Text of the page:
In a twist of fate, obituaries appeared for the inventor of the Barbie doll just as a $50 million advertising campaign got underway for an anti-wrinkle drug with a name that memorably combines the words “botulism” and “toxin.” Expensive injections of Botox are already popular among women eager to remove lines from their faces. The ad blitz of mid-2002 is certain to boost the practice.
American women between the ages of 30 and 64 are the prime targets, and 90 percent of them will be hit with Botox pitches a minimum of 10 times. Launched with a paid layout in People magazine the first week of May (“It’s not magic, it’s Botox Cosmetic”), the print ads use before-and-after pictures. Network TV commercials are also part of the campaign.
To many minds, we live in a post-feminist era when denouncing sexist strictures is anachronistic. People who complain loudly about media images of women are apt to be derided for “political correctness.” But another sort of PC — what might be called “patriarchal correctness” — continues to flourish today as a media mainstay, and not only in the realms of advertising and mass entertainment.
Newsweek’s April 29 edition, looking ahead to “Companies of the Future” and “The Office of Tomorrow,” featured one woman on the cover. Wielding some kind of futuristic gadget, this prototypical office worker was ultra-thin and wore several-inch spike heels as she sat in a transparent chair with a subtle yet distinct resemblance to a martini glass.
Despite all the progress for women’s rights and against rigid gender roles during the last few decades, it’s chilling to take a fresh look at routine depictions of women in mass media. Beauty-is-skin-deep renditions of what it means to be female help to explain the allure of Botox shots that cost about $500 and lose effect within four months.
When we think about loved ones, we probably aren’t very concerned about their wrinkles. But acculturation runs deep, and began early. In a society seemingly at war with nature — while consequences range from ozone depletion to water pollution to pesticide-laced crops — it stands to reason that such hostilities would extend to our own bodies.
After 85-year-old Ruth Handler, the creator of Barbie, died in late April, some news stories noted that Barbie’s plasticized — and idealized — proportions were virtually impossible for girls to live up to. The New York Times reported that “if the 11 1/2-inch doll were 5-foot-6, her measurements would be 39-21-33.” London’s Daily Telegraph put the figure at 39-18-33.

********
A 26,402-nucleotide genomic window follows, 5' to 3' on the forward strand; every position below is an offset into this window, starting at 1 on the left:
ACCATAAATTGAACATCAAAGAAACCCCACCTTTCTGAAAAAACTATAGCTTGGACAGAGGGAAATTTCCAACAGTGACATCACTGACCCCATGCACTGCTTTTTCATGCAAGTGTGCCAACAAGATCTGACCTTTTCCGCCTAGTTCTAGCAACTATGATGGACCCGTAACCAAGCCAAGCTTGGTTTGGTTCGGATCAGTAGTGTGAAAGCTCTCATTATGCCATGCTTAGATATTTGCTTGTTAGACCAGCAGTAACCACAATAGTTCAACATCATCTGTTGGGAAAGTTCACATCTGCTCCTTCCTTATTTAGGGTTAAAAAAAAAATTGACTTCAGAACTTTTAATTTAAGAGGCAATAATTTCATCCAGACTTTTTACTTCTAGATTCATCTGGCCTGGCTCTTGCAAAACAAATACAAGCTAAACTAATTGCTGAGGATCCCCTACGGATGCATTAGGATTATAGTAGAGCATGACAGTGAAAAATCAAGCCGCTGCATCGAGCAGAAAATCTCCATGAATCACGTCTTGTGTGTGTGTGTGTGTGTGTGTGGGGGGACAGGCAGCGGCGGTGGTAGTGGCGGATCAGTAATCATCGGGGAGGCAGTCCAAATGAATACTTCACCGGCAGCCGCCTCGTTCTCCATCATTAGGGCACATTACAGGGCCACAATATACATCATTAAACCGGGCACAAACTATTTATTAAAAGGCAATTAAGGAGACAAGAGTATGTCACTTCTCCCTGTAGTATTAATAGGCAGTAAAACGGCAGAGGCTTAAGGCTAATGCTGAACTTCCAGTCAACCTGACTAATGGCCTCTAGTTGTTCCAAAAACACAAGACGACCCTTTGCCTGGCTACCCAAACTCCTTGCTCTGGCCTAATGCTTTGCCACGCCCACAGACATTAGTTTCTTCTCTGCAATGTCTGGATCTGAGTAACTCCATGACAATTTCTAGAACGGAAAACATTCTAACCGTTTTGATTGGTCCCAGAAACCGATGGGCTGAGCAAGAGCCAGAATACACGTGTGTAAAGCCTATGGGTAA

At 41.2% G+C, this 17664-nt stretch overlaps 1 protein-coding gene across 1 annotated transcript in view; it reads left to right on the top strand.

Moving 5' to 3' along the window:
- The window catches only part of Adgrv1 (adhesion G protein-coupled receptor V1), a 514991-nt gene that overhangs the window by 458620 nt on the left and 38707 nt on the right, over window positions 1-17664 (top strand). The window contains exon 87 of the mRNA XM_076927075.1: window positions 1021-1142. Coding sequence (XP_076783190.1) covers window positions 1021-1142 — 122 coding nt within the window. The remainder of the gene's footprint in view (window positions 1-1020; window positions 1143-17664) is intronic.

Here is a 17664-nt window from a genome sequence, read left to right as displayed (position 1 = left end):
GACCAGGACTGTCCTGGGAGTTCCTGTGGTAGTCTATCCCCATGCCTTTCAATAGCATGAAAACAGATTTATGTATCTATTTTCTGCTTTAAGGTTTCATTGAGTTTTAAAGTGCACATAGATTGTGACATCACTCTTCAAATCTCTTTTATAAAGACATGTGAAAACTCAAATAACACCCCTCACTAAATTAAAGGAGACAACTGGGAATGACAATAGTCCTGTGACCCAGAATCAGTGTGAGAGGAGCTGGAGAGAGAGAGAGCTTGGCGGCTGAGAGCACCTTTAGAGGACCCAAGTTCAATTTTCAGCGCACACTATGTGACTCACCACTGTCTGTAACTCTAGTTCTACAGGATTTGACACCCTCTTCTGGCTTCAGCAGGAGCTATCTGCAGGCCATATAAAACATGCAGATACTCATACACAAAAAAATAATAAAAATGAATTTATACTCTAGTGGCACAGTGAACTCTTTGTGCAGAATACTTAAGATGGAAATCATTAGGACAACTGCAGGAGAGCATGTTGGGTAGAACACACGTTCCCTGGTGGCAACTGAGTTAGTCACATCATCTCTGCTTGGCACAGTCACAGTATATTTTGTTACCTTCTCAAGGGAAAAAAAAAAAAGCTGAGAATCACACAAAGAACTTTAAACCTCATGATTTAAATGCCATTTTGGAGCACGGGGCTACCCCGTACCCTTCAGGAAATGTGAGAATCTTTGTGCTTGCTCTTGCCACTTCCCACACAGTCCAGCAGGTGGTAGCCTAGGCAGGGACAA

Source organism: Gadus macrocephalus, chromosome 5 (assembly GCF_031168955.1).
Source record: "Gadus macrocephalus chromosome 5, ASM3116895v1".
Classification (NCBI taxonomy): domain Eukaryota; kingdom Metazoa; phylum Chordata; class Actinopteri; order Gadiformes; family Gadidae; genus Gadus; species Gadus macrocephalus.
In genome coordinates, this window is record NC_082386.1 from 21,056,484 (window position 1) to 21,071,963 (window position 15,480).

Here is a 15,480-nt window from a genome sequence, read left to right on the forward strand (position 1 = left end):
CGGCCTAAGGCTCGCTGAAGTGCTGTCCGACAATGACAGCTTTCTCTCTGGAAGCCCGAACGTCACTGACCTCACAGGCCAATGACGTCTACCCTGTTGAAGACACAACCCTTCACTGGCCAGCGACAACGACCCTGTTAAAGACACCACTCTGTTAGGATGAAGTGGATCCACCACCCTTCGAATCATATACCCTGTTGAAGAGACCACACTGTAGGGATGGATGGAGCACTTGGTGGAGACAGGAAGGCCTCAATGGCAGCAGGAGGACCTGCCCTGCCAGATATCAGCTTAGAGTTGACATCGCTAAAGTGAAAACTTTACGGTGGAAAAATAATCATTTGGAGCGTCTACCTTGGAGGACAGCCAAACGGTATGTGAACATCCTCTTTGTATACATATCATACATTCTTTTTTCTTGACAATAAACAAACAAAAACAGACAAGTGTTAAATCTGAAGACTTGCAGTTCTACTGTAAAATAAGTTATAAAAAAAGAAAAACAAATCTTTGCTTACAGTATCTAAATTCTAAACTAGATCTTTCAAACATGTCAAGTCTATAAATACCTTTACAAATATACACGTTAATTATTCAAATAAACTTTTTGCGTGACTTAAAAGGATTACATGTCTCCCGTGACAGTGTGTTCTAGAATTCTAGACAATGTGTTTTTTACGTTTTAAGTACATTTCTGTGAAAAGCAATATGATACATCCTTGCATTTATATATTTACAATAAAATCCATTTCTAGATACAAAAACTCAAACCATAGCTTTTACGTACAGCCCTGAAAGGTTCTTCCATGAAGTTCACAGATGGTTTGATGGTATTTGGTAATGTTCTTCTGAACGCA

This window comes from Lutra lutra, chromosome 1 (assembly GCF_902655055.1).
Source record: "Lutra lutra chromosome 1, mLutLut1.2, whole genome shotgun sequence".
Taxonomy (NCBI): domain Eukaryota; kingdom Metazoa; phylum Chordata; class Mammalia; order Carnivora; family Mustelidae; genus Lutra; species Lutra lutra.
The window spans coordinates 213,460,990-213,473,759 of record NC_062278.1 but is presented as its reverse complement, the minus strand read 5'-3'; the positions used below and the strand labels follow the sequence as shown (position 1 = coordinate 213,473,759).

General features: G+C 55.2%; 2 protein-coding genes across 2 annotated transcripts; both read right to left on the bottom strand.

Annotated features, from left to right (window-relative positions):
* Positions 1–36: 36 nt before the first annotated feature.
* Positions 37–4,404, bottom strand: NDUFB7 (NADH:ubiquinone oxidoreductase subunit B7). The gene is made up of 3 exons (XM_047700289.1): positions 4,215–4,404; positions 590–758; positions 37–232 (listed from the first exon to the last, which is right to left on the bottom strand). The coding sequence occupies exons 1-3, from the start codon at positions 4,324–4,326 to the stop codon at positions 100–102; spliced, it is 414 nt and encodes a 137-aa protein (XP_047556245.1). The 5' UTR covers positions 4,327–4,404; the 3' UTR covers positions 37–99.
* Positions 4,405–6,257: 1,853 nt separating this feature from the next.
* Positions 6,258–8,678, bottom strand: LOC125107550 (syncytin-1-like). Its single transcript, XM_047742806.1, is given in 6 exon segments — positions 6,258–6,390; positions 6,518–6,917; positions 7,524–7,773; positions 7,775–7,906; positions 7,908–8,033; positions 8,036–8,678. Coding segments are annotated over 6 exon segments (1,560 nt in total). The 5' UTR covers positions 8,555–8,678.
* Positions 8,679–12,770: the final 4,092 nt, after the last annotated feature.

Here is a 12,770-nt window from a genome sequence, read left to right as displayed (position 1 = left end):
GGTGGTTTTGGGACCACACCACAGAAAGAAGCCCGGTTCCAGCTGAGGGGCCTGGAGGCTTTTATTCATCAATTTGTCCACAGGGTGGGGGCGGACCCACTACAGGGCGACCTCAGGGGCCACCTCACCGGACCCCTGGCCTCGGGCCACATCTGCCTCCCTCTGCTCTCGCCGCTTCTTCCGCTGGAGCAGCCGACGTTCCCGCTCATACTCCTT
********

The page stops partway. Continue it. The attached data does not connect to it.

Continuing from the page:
According to the Times, “one academic expert calculated that a woman’s chances of having Barbie’s figure were less than one in 100,000.”
Styles change. And for the past third of a century, new waves of feminism have effectively critiqued a lot of such destructive role-modeling. We may prefer to think that Barbie-like absurdities have been left behind by oh-so-sophisticated 21st century media sensibilities. But to thumb through the Cosmopolitan now on racks is to visit a matrix of “content” and advertising that incessantly inflames — and cashes in on — obsessions with seeking to measure up to media-driven images.
Back in 1985, legendary Cosmo editor Helen Gurley Brown made a candid statement about the relationship between her magazine’s articles and its ad revenue: “Having come from the advertising world myself, I think ‘Who needs somebody you’re paying millions of dollars a year to come back and bite you on the ankle?’” At the time, Cosmopolitan was under fire for printing cigarette ads while staying away from articles about the terrible health impacts of smoking.
Today, Brown’s comment still applies more generally to mainstream media — particularly television and magazines — in relation to countless ads. Large amounts of dollars pour in from advertisers hell-bent on stoking women’s unhappiness with their bodies and promising relief if only the female is willing to part with some cash. Meanwhile, media outlets rarely challenge the unspoken assumptions and manipulations behind advertising.
Satiric anti-ads in the latest issue of Adbusters magazine include a full page filled with close-ups of two sets of lips along with the words “Perfectionism is a malignant force in our society.” That tag line begs for probing the question of what we mean by perfection. Ads that saturate pervasive media keep claiming to offer perfectly marvelous products; they’re functional as surrogates and substitutes for the wondrous complexities of nature.
Media veneers frequently sparkle with apparent high regard for women. Yet indications abound that much of the advertising industry’s idealization of fabricated female images is based on contempt for real women — who, like nature as a whole, must lack the sort of mass-produced uniformity that can be readily packaged and sold.
Endless media messages convey the stubborn presumption that women can never be good enough, but should live and buy — and ultimately die — trying. First Barbie, then Botox.
Norman Solomon’s latest book is “The Habits of Highly Deceptive Media.” His syndicated column focuses on media and politics.